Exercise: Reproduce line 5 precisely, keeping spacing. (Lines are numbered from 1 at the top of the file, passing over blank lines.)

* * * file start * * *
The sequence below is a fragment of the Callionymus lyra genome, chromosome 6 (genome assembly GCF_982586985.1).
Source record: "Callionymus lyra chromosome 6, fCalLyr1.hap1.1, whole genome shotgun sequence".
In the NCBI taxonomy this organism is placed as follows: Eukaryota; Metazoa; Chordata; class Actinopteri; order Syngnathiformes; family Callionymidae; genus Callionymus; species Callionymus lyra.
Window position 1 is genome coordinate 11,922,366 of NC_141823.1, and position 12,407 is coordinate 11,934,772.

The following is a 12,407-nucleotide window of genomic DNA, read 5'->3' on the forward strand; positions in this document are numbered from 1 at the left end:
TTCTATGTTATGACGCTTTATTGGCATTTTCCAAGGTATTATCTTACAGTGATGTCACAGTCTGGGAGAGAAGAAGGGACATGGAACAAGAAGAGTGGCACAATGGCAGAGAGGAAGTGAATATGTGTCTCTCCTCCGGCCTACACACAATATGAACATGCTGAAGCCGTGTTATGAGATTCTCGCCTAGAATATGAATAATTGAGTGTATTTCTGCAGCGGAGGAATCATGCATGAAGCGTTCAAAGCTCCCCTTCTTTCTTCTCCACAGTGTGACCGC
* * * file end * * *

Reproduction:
The following is a 12,407-nucleotide window of genomic DNA, read 5'->3' on the forward strand; positions in this document are numbered from 1 at the left end: